“Here, Jen!” Joan called urgently.

Jen ran to her. “What can I do? Oh, Joan, he’s not dead, is he?”

“Is who dead?” a terrified voice cried from the doorway. “What’s happened? I heard noises. Oh, Angus! Angus, what’s the matter? Oh, he’s dead! He’s dead!”

“He’s not dead,” Joan said sharply. “Jen, bring water; he cut his head when he fell. Then run up to Mother’s room and tell her all about it; she must have been wakened by the row. Tell her gently, with no nonsense about anyone being dead. Nobody’s dead, nor going to be. But first fetch water, and bandages; you know where I keep them. Selma! Go with Jen and bring the things when she finds them. Then you shall help me with Angus.”

“Come on!” Selma turned to Jen and they ran like the wind.

“Here you are!” Selma’s voice was steady when she returned. “I’d like to help; I’m not afraid. I’ve done First Aid—just a little. Tell me what to do!”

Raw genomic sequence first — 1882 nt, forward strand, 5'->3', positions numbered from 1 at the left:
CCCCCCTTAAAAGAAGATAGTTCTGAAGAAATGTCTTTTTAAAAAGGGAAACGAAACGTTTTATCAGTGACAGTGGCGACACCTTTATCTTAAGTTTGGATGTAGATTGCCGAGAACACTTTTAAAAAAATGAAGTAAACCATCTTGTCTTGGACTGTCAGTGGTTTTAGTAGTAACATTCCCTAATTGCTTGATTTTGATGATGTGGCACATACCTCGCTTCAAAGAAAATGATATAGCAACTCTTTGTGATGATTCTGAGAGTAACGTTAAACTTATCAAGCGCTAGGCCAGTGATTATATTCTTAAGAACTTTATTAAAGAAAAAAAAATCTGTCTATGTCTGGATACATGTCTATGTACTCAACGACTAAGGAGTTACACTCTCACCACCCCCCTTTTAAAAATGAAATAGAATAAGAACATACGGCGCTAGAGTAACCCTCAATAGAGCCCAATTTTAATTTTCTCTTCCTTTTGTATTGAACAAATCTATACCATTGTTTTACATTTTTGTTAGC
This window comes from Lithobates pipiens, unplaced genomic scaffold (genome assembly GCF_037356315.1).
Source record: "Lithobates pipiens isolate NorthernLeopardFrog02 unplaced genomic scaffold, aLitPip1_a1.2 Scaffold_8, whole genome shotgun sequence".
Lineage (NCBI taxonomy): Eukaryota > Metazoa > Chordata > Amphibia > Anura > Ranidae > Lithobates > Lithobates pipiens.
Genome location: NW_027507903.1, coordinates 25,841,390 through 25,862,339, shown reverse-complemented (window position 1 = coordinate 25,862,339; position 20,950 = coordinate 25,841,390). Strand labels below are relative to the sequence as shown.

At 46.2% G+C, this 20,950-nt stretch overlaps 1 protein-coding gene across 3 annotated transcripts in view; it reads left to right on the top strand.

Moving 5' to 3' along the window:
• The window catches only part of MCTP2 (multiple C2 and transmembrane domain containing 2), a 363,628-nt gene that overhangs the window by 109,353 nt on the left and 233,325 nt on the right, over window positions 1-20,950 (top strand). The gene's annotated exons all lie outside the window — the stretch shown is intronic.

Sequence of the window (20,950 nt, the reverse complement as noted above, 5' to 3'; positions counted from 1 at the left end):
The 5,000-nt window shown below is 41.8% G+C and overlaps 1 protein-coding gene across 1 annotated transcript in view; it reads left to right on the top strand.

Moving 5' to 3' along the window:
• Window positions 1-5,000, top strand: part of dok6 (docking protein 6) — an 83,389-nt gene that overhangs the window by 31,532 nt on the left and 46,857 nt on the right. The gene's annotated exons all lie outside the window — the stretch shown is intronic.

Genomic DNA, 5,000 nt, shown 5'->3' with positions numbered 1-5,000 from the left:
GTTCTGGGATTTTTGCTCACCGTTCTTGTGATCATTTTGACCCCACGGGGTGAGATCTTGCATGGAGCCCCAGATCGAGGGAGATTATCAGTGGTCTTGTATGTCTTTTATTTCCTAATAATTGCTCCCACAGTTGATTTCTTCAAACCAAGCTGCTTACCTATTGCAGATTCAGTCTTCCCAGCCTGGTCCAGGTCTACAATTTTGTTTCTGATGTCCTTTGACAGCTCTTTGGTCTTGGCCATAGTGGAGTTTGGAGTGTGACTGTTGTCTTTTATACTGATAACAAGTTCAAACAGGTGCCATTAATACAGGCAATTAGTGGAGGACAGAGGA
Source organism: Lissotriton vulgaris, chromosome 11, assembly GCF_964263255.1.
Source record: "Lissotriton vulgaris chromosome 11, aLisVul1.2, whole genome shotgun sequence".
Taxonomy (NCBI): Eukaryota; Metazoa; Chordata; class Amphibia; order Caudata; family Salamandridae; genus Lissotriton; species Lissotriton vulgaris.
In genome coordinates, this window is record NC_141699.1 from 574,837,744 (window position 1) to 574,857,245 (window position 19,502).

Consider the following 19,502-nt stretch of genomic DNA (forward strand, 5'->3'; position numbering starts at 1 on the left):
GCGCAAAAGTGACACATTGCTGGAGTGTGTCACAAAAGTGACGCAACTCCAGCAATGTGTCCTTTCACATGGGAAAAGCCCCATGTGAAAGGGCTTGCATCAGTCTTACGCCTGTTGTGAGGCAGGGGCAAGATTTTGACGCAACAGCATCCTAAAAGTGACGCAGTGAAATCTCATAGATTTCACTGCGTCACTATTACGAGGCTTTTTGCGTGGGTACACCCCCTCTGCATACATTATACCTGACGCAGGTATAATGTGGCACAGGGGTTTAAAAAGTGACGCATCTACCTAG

Joan gave her a swift smile. “Bathe his head gently. Don’t touch that arm. The doctor will be here soon.”

“His arm?” Selma whispered. “Did he break it when he fell? Oh, Joan, it’s his right arm! Will he—will it get better?”

“Oh yes, I’m sure it will. But he won’t be able to use it for some time. Now don’t cry! That’s the first way to help; keep quiet and don’t make things harder for us.”

“I’ll try.” Selma’s lips were trembling. “What happened, please?”

“I don’t know exactly. I think Angus has been very brave. I heard sounds and came down, and then Angus called out, and Joy dashed past me to the phone, saying there had been burglars and she must ring for the police. Jen told me that the men threatened to break Angus’s arm, if he didn’t let them go, and that he hung on. It sounds as if he had saved the jewels. I’m afraid to do anything to his arm till the doctor comes, but we can see to this cut. He must have hit his head when he fell.”

Selma was crying, but very quietly, her head bent. “He’d do anything for you,” she whispered. “If he heard men in here he’d come down to try to stop them.”

“That’s what must have happened,” Joan agreed. “But he should have called us, and not have tried to do it all alone.”